Urgent improvements in NHS mental health are needed to prevent more tragic children’s deaths by suicide

Urgent Improvements In NHS Mental Health Are Needed To Prevent More Tragic Children’s Deaths By Suicide

Nadia Persaud, the east London area coroner and the coroner who led the inquest about the suicide of Allison Aules, 12 in July 2022 has warned the health secretary that preventable child suicides are likely to increase unless the government provides more funding for mental health services.

Nadia Persaud told Steve Barclay that the suicide of Allison Aules highlighted the risk of similar deaths “unless action is taken”.

At the conclusion of the suicide Allison’s inquest, coroner Nadia Persaud highlighted a series of failures by North East London NHS foundation trust (NELFT) that contributed to her death. In her verdict, Persaud said: “Allison didn’t receive the mental health care which she should have received and I find that the absence of care contributed to her death.”

In a scathing report, Persaud has identified the under-resourcing of child and adolescent mental health services (CAMHS) as a significant contributing factor to the death of Allison. The report, which was addressed to Barclay, NHS England, and two royal colleges, expressed concerns about delays in Allison’s assessment by the mental health team due to the under-resourcing of CAMHS.

An inquest into Allison’s death found that the North East London NHS foundation trust (NELFT) was responsible for a series of failures that contributed to the tragedy. The delays and errors uncovered during the inquest, according to Persaud, shed light on wider concerns about funding and recruitment problems in mental health services.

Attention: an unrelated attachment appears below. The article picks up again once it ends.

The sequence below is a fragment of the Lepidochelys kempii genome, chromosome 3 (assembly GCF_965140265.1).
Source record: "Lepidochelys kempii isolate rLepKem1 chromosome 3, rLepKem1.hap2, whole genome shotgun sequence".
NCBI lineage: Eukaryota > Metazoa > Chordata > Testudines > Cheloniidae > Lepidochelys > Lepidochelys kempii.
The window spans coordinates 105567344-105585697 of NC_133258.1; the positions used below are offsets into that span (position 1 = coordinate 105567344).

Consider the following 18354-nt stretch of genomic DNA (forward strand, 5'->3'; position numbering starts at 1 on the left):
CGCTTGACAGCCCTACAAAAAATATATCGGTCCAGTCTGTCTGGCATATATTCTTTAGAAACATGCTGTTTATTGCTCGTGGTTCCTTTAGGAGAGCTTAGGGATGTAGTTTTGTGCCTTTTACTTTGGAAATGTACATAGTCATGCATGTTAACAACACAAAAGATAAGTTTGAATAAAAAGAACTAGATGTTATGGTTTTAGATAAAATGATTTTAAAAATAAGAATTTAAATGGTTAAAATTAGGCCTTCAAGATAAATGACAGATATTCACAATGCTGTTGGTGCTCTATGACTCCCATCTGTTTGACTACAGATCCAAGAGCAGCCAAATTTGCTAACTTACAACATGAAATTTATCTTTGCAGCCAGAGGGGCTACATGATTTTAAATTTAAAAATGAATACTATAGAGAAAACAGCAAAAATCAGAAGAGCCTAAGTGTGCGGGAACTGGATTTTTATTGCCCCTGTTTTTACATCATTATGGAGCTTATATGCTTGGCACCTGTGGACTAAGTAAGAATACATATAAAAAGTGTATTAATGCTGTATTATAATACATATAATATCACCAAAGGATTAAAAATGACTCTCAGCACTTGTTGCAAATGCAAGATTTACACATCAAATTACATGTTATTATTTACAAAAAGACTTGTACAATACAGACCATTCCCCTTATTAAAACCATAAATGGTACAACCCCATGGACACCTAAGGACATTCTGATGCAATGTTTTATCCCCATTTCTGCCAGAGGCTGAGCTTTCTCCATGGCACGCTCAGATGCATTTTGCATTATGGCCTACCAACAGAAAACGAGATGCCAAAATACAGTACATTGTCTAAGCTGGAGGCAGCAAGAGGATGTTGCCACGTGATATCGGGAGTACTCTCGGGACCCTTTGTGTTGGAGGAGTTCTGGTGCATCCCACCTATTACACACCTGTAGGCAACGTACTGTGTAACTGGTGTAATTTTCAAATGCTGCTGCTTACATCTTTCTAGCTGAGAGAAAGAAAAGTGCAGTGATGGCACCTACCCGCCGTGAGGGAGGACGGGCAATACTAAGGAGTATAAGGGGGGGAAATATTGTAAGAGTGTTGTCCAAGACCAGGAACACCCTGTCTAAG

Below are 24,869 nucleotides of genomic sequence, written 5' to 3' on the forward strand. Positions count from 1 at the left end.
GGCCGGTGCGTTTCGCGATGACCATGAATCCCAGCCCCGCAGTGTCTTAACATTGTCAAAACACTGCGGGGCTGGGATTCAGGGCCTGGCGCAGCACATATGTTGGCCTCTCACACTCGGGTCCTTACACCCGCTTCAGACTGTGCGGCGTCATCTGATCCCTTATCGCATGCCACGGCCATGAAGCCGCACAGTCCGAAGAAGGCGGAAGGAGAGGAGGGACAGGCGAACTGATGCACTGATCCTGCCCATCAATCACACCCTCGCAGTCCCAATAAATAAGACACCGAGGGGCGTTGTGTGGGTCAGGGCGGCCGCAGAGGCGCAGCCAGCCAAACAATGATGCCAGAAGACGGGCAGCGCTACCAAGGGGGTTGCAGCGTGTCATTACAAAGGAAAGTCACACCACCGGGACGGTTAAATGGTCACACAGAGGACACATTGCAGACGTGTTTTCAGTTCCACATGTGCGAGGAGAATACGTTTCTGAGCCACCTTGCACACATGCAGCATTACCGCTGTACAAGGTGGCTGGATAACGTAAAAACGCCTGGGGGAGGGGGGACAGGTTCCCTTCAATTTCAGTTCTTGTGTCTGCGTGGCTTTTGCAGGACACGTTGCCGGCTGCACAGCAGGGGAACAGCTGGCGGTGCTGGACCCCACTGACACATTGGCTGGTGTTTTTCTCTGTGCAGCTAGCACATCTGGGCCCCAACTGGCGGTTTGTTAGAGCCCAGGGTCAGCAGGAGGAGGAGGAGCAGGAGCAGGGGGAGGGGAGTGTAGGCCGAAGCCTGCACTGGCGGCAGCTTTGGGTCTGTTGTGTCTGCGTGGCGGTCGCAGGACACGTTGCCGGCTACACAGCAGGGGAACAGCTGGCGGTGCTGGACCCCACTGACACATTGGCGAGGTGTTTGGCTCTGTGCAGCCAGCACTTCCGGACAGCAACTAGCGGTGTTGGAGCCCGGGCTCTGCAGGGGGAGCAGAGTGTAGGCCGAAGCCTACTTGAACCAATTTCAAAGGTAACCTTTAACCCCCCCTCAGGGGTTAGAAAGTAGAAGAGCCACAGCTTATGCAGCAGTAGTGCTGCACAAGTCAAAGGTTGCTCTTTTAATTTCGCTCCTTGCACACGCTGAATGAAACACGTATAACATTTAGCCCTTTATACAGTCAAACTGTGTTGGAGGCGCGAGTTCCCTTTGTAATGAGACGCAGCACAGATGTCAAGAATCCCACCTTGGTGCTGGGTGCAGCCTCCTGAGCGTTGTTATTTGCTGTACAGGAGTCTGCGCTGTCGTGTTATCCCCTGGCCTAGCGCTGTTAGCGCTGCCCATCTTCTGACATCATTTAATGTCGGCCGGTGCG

Persaud’s report highlighted that the under-resourcing of CAMHS was not limited to the local trust responsible for Allison’s care but was a national issue of significant concern.

The inquest revealed that Allison’s situation deteriorated dramatically during the Covid lockdown. Her school referred her to NELFT in May 2021 due to concerns about self-harm, low mood, anxiety, and bed-wetting. However, she was not assessed for a period of nine months and never received face-to-face treatment.

Persaud’s report further stated that the delays experienced by Allison were unfortunately not uncommon within CAMHS teams across the country. She noted that there was a lack of evidence of any consultant psychiatrist taking charge of the team and highlighted difficulties in recruiting qualified psychiatrists.

The inquest also revealed that Allison was inappropriately discharged just weeks before her death, with input from a management team tasked with clearing a backlog of cases that had accumulated during the pandemic. The coroner criticized the poor funding of CAMHS, given that the region was facing 140 referrals of children and adolescents each week compared to only 10-12 in the 2010s.

Dr. Persaud expressed concern that if the ongoing under-resourcing of CAMHS services persists while demand continues to rise, similar future deaths may occur. The report called for immediate action to prevent such tragedies from happening again.

Barclay, along with the NHS, has been given until 25 October to respond to the report. Under the Coroners and Justice Act 2009, both entities must outline the actions taken and proposed to prevent similar deaths in the future, along with a timeline for implementation. If no action is proposed, an explanation must be provided.

The Department for Health and Social Care expressed condolences to Allison’s family and highlighted their commitment to investing in mental health services for children and young people. They mentioned an additional £2.3bn per year to be allocated to mental health services by 2024, which will allow an additional 345,000 children and young people to access NHS-funded mental health support. The government stated that they are carefully considering the coroner’s recommendations and will respond within the required timeframe.

If you’ve experienced the loss of a loved one due to inadequate mental health care, we might be able to assist you in pursuing a claim and guiding you through the inquest procedure.

Our skilled medical negligence solicitors will conduct a thorough investigation into the circumstances surrounding your loved one’s suicide, seeking to determine how and why it occurred.

We will strive to secure an acknowledgment of the mistreatment your loved one endured and obtain the compensation you rightfully deserve to address any financial charge you have encountered.





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